Bad news for students borrowing for college this past week:
The Senate failed Tuesday to advance a bill to keep federally subsidized college student loan rates lower for another year, prolonging debate on an issue that has emerged as an election-year flashpoint
Student loan interest rates for federally subsidized Stafford loans may as much as double, to 6.8%, this summer. The rate has been lowered since 2007 as a way to ease the burden of student loans. The failure of an extension of this part of the program is
While the rate probably seems high, the reality is, it may not be quite as bad as it sounds. The average additional cost per student (over a 10 year payment plan) would be about $2,600 or approximately $28 per month. But, of course, students need all the help they can get these days. So regardless of how objectively bad the reality is, it’s a step in the wrong direction for today’s students.
What the political debate is about
The debate isn’t about whether or not to extend the lower interest rate…both sides agree that it’s a good idea. The debate is how the extension is to be pay for it. According to the Washington Times article:
A House Republican plan approved in late April would pay for the lower rates by cutting almost $6 billion from a preventative health-care fund established in the Democrats’ health care reform bill.
Democrats pushed a plan to pay for the extension by ending a tax break that allows operators of some businesses with three or fewer shareholders to avoid paying payroll taxes by labeling some of their income as business profits rather than wages.
And now, the issue is being used as a part of the political posturing/blame game, with students caught in the middle.
Why student loan interest rates are so high
Because prospective students have little to no credit history, interest rates aren’t a reflection of the individual student’s responsibility with debt (credit score, etc.). Also, unlike other kinds of loans, interest rates don’t vary based on how much an individual borrows. Instead, student loan interest rates a reflection of the pooled risk among all student loan borrowing.
Two major factors are involved:
- How much overall student loan debt (yearly demand)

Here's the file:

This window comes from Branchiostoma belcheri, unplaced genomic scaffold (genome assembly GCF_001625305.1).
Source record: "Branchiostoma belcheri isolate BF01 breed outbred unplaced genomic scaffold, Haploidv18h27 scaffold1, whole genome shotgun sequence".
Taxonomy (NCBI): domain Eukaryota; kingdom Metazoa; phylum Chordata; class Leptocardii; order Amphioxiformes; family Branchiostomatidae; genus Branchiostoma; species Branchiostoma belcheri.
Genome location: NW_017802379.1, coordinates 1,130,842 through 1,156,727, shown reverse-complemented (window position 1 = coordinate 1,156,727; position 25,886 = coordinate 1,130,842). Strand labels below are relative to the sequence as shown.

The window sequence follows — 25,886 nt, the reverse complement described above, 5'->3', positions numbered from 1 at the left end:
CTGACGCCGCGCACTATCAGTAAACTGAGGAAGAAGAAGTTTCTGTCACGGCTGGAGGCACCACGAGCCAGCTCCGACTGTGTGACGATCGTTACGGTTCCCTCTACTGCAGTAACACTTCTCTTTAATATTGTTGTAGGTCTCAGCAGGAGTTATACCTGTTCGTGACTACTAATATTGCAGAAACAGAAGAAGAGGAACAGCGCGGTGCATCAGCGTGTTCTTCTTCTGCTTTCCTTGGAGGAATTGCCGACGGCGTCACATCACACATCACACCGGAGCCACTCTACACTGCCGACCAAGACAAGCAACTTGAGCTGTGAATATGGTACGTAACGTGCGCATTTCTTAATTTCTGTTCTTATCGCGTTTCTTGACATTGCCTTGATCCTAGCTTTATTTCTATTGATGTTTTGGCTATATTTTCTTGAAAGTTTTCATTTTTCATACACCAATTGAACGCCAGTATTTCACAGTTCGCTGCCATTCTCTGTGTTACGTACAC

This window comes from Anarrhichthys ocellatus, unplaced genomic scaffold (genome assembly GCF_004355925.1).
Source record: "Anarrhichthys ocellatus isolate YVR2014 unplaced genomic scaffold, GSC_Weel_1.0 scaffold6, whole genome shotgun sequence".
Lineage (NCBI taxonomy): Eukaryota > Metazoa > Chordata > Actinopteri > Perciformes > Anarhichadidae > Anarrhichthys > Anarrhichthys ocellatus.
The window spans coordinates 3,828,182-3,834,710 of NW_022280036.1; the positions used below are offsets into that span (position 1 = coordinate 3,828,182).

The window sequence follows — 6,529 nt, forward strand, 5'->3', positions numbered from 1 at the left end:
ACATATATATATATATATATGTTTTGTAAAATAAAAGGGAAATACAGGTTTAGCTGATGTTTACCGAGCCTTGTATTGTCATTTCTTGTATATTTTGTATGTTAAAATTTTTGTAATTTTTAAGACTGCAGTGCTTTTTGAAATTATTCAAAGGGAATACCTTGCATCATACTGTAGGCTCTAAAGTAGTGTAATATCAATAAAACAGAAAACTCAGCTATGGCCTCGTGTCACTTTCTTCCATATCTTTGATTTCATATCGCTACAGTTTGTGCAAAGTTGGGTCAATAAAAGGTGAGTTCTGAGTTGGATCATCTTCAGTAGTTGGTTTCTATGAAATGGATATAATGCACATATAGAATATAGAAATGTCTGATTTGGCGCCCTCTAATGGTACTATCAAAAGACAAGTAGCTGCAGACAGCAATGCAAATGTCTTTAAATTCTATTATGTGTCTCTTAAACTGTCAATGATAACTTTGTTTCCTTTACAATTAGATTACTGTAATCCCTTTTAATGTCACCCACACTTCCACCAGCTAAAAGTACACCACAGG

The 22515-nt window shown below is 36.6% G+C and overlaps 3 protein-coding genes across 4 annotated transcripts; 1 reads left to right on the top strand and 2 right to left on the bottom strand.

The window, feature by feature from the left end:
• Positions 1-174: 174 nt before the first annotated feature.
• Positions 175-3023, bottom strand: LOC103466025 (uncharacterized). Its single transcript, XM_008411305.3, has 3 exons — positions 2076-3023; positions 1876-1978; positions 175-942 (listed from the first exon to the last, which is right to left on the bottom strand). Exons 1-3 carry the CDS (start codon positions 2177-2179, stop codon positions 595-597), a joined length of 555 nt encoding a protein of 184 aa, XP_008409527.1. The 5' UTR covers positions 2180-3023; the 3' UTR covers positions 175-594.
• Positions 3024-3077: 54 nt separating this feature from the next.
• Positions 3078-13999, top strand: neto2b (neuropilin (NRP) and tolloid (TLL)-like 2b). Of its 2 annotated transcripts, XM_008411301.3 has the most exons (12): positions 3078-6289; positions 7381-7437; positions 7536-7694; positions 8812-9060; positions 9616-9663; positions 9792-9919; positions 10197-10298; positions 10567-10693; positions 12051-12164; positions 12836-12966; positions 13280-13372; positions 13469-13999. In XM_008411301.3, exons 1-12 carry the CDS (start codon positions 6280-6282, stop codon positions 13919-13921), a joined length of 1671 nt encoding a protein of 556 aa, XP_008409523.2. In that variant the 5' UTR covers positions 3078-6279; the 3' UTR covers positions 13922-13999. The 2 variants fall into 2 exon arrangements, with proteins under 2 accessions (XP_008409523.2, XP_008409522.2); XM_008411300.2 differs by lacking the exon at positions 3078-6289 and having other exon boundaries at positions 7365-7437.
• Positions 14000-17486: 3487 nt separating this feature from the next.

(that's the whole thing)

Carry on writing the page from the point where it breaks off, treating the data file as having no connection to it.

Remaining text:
- The average estimated time of payback
The second factor is certainly affected by the first, but is additionally influenced by the overall job market for students who borrowed.
The main reasons student loan interest is currently so high is because overall student debt is at historic levels, driven by rapidly rising costs of education; and the job market is extremely weak, driven by poor economic recovery. Not just high unemployment, but also low salaries.
So while extending the low interest rates is probably the right thing to do for students, the discussion of how to pay for it should include a focus on ways to reduce the rates naturally. This means a focus on job creation for new graduates as well as ways to keep the costs of education under control. Not just to make paying loans back easier, but ways to reduce the demand for student debt in the first place.
What this all means for students
If the government doesn’t find a way to extend the low interest rates, next year’s students will be the ones that take the hit. Interest rates for past loans won’t change, but any new loans will be set at a higher rate. So what does this mean for students, exactly? Here’s the rub:
The maximum Stafford loan amount (for a 5 year degree) is $24,500. If it took the maximum 25 years to pay off, the higher interest rate could cost a student as much as $14,600 or about $50/month in additional interest payments. This is the worst case scenario.
If the high costs of education wasn’t enough of a wake-up call to students, the prospect of paying high interest rates should be. It’s an indication that college graduates are having an increasingly difficult time paying off their debt, so prospective students need to start taking it more seriously. Here’s some advice for potential and current students:
- Know what you’re getting into: keep track of the amount and interest rates for all loans and understand what you will will owe overall when you graduate.
- Reduce dependence on borrowing by:
- Choosing less expensive programs/schools (state school, community college, etc.)
- Save for school, work summers & throughout school and pay more tuition up-front
- Pay off loans quicker after graduation
- Take job prospecting & school more seriously
- Get hands-on work experience BEFORE you graduate
- Work with career centers & academic advisers/mentors
- Consider career options before entering college (especially if you are borrowing)